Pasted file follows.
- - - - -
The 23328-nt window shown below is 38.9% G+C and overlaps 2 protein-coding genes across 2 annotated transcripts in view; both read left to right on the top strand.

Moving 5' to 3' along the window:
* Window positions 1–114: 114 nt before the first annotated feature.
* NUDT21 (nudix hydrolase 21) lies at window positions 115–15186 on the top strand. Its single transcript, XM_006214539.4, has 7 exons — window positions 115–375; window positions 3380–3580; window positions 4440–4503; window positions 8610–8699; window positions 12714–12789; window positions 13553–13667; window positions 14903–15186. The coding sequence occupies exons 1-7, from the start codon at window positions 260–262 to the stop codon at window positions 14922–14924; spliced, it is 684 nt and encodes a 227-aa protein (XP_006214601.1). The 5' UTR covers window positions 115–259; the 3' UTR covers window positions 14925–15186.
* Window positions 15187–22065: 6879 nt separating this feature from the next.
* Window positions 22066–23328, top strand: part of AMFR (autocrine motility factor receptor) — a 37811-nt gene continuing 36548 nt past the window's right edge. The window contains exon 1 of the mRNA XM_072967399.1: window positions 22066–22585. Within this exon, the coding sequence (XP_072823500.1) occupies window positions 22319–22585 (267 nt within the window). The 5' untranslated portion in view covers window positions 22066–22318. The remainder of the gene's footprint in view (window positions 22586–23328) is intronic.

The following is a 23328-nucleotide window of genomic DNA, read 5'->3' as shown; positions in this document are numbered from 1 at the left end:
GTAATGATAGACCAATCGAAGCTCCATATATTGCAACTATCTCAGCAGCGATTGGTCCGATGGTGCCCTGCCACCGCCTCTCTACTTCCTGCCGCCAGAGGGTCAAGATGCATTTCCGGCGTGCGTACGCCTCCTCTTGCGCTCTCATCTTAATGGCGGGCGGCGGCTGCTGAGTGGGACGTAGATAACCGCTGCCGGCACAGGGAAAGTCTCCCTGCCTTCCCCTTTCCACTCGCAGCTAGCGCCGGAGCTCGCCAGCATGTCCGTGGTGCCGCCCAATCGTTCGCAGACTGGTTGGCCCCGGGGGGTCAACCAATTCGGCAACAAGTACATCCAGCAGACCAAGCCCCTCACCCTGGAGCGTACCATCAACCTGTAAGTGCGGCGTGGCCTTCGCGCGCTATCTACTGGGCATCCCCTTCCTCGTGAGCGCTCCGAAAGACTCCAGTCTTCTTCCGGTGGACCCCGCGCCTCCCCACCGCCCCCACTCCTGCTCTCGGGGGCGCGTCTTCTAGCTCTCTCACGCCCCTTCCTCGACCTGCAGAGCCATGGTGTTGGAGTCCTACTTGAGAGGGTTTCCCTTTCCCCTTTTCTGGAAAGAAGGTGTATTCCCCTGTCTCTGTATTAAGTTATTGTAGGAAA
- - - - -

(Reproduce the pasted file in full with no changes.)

The 23328-nt window shown below is 38.9% G+C and overlaps 2 protein-coding genes across 2 annotated transcripts in view; both read left to right on the top strand.

Moving 5' to 3' along the window:
* Window positions 1–114: 114 nt before the first annotated feature.
* NUDT21 (nudix hydrolase 21) lies at window positions 115–15186 on the top strand. Its single transcript, XM_006214539.4, has 7 exons — window positions 115–375; window positions 3380–3580; window positions 4440–4503; window positions 8610–8699; window positions 12714–12789; window positions 13553–13667; window positions 14903–15186. The coding sequence occupies exons 1-7, from the start codon at window positions 260–262 to the stop codon at window positions 14922–14924; spliced, it is 684 nt and encodes a 227-aa protein (XP_006214601.1). The 5' UTR covers window positions 115–259; the 3' UTR covers window positions 14925–15186.
* Window positions 15187–22065: 6879 nt separating this feature from the next.
* Window positions 22066–23328, top strand: part of AMFR (autocrine motility factor receptor) — a 37811-nt gene continuing 36548 nt past the window's right edge. The window contains exon 1 of the mRNA XM_072967399.1: window positions 22066–22585. Within this exon, the coding sequence (XP_072823500.1) occupies window positions 22319–22585 (267 nt within the window). The 5' untranslated portion in view covers window positions 22066–22318. The remainder of the gene's footprint in view (window positions 22586–23328) is intronic.

The following is a 23328-nucleotide window of genomic DNA, read 5'->3' as shown; positions in this document are numbered from 1 at the left end:
GTAATGATAGACCAATCGAAGCTCCATATATTGCAACTATCTCAGCAGCGATTGGTCCGATGGTGCCCTGCCACCGCCTCTCTACTTCCTGCCGCCAGAGGGTCAAGATGCATTTCCGGCGTGCGTACGCCTCCTCTTGCGCTCTCATCTTAATGGCGGGCGGCGGCTGCTGAGTGGGACGTAGATAACCGCTGCCGGCACAGGGAAAGTCTCCCTGCCTTCCCCTTTCCACTCGCAGCTAGCGCCGGAGCTCGCCAGCATGTCCGTGGTGCCGCCCAATCGTTCGCAGACTGGTTGGCCCCGGGGGGTCAACCAATTCGGCAACAAGTACATCCAGCAGACCAAGCCCCTCACCCTGGAGCGTACCATCAACCTGTAAGTGCGGCGTGGCCTTCGCGCGCTATCTACTGGGCATCCCCTTCCTCGTGAGCGCTCCGAAAGACTCCAGTCTTCTTCCGGTGGACCCCGCGCCTCCCCACCGCCCCCACTCCTGCTCTCGGGGGCGCGTCTTCTAGCTCTCTCACGCCCCTTCCTCGACCTGCAGAGCCATGGTGTTGGAGTCCTACTTGAGAGGGTTTCCCTTTCCCCTTTTCTGGAAAGAAGGTGTATTCCCCTGTCTCTGTATTAAGTTATTGTAGGAAA